On this page:
1.1 Basic Features
1.2 Databases and Web Servlets

1 Introduction

This section introduces this library’s basic features and discusses how to build a database-backed web servlet.

1.1 Basic Features

The following annotated program demonstrates how to connect to a database and perform simple queries. Some of the SQL syntax used below is PostgreSQL-specific, such as the syntax of query parameters ($1 rather than ?).

> (require db)

First we create a connection. Replace user, db, and password below with the appropriate values for your configuration (see Base Connections for other connection examples):

> (define pgc
    (postgresql-connect #:user user
                        #:database db
                        #:password password))
> pgc

(object:connection% ...)

Use query-exec method to execute a SQL statement for effect.

> (query-exec pgc
   "create temporary table the_numbers (n integer, d varchar(20))")
> (query-exec pgc
    "insert into the_numbers values (0, 'nothing')")
> (query-exec pgc
    "insert into the_numbers values (1, 'the loneliest number')")
> (query-exec pgc
    "insert into the_numbers values (2, 'company')")

The query function is a more general way to execute a statement. It returns a structure encapsulating information about the statement’s execution. (But some of that information varies from system to system and is subject to change.)

> (query pgc "insert into the_numbers values (3, 'a crowd')")

(simple-result '((command insert 0 1)))

> (query pgc "select n, d from the_numbers where n % 2 = 0")


 '(((name . "n") (typeid . 23)) ((name . "d") (typeid . 1043)))

 '(#(0 "nothing") #(2 "company")))

When the query is known to return rows and when the field descriptions are not needed, it is more convenient to use the query-rows function.

> (query-rows pgc "select n, d from the_numbers where n % 2 = 0")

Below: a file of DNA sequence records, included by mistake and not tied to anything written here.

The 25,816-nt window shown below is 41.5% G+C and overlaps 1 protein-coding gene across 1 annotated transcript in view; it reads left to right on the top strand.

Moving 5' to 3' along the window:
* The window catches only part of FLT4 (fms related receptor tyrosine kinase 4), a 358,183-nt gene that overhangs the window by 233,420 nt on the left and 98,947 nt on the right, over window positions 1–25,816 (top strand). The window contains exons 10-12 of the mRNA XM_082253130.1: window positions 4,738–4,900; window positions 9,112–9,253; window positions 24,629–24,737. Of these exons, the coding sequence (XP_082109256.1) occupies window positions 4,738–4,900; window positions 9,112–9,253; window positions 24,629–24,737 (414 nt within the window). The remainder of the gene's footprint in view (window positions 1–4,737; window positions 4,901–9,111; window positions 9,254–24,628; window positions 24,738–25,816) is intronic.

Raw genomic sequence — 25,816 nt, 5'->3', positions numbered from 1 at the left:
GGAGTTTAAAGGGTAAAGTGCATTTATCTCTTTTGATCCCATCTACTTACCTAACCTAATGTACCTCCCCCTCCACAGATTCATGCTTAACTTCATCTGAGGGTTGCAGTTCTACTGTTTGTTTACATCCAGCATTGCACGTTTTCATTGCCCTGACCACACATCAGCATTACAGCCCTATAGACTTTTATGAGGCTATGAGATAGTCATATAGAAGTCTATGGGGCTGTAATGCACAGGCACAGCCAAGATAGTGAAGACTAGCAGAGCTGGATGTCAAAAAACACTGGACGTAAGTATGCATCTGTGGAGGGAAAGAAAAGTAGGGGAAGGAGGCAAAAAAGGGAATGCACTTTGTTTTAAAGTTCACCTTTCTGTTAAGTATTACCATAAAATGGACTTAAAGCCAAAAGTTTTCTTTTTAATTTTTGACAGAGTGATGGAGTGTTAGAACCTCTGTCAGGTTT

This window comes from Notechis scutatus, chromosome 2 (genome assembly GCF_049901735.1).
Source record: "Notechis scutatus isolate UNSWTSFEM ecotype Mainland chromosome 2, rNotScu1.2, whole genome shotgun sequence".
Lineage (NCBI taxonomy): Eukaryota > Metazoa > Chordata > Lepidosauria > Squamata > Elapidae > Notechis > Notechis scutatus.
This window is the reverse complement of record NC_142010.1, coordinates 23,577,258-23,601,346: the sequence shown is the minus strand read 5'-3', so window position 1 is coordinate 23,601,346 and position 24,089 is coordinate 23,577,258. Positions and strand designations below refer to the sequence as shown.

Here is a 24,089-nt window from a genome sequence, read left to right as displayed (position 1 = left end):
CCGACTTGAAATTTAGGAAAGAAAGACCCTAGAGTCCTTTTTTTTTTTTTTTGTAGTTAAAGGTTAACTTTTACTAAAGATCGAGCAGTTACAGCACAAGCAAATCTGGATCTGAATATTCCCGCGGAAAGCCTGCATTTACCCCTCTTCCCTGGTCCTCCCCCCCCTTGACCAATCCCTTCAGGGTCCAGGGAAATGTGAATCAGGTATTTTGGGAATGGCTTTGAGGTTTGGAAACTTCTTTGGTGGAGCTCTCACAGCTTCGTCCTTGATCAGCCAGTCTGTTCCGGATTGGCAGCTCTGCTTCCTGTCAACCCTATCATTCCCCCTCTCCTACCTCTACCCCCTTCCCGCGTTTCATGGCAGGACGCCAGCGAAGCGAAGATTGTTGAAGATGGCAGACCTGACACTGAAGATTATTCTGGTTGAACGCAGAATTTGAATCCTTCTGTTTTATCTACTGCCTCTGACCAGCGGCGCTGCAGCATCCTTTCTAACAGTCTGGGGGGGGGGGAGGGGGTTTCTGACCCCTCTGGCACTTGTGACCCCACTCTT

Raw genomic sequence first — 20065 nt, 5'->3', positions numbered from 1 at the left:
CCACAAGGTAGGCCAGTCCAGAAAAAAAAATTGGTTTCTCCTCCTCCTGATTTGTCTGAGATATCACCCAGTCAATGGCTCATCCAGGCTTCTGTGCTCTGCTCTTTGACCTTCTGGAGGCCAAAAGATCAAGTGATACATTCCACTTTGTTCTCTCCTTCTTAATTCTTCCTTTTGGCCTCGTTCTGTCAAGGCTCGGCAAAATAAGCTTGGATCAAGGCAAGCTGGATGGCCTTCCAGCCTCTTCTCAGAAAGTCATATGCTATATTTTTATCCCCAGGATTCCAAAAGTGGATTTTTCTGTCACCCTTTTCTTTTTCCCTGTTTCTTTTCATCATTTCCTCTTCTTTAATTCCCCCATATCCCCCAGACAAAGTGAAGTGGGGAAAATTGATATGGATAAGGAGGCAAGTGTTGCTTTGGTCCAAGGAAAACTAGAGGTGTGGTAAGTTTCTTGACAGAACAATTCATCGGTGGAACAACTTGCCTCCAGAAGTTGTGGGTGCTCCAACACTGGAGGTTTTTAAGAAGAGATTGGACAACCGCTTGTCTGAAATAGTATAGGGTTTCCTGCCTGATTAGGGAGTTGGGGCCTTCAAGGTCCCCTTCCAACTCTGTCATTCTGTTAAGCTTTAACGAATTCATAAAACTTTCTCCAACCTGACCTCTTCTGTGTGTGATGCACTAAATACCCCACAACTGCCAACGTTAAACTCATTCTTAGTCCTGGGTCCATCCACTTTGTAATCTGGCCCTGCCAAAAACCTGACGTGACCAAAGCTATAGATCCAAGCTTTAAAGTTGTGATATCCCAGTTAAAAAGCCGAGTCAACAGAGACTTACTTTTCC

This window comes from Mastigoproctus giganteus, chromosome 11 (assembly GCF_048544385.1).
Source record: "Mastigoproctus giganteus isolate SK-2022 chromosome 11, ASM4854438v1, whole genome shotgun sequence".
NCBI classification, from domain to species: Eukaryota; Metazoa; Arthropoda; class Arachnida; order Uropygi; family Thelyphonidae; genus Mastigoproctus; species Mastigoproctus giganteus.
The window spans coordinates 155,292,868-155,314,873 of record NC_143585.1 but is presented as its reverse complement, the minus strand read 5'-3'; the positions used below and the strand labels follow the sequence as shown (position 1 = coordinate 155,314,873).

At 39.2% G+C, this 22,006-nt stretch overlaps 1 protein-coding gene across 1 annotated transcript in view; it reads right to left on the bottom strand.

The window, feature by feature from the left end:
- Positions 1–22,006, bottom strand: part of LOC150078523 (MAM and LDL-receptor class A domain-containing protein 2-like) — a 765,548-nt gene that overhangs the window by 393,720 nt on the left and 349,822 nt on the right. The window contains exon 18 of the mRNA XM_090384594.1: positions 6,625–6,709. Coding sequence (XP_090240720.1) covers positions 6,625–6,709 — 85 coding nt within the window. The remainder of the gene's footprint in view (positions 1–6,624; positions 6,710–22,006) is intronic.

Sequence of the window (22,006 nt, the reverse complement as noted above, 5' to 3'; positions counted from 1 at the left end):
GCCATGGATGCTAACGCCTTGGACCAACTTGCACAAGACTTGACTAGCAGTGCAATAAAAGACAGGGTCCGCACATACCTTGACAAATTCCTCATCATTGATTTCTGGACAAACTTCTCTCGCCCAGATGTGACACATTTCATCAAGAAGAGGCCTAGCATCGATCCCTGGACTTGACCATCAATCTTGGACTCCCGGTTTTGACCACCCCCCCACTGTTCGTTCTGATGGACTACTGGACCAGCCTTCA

'(#(0 "nothing") #(2 "company"))

Use query-row for queries that are known to return exactly one row.

> (query-row pgc "select * from the_numbers where n = 0")

'#(0 "nothing")

Similarly, use query-list for queries that produce rows of exactly one column.

> (query-list pgc "select d from the_numbers order by n")

'("nothing" "the loneliest number" "company" "a crowd")

When a query is known to return a single value (one row and one column), use query-value.

> (query-value pgc "select count(*) from the_numbers")


> (query-value pgc "select d from the_numbers where n = 5")

query-value: query returned zero rows: "select d from

the_numbers where n = 5"

When a query may return zero or one rows, as the last example, use query-maybe-row or query-maybe-value instead.

> (query-maybe-value pgc "select d from the_numbers where n = 5")


The in-query function produces a sequence that can be used with Racket’s iteration forms:

> (for ([(n d) (in-query pgc "select * from the_numbers where n < 4")])
    (printf "~a is ~a\n" n d))

0: nothing

1: the loneliest number

2: company

3: a crowd

> (for/fold ([sum 0]) ([n (in-query pgc "select n from the_numbers")])
    (+ sum n))


Errors in queries generally do not cause the connection to disconnect.

> (begin (with-handlers [(exn:fail?
                          (lambda (e) (printf "~a~n" (exn-message e))))]
           (query-value pgc "select NoSuchField from NoSuchTable"))
         (query-value pgc "select 'okay to proceed!'"))

query-value: relation "nosuchtable" does not exist (SQLSTATE 42P01)

"okay to proceed!"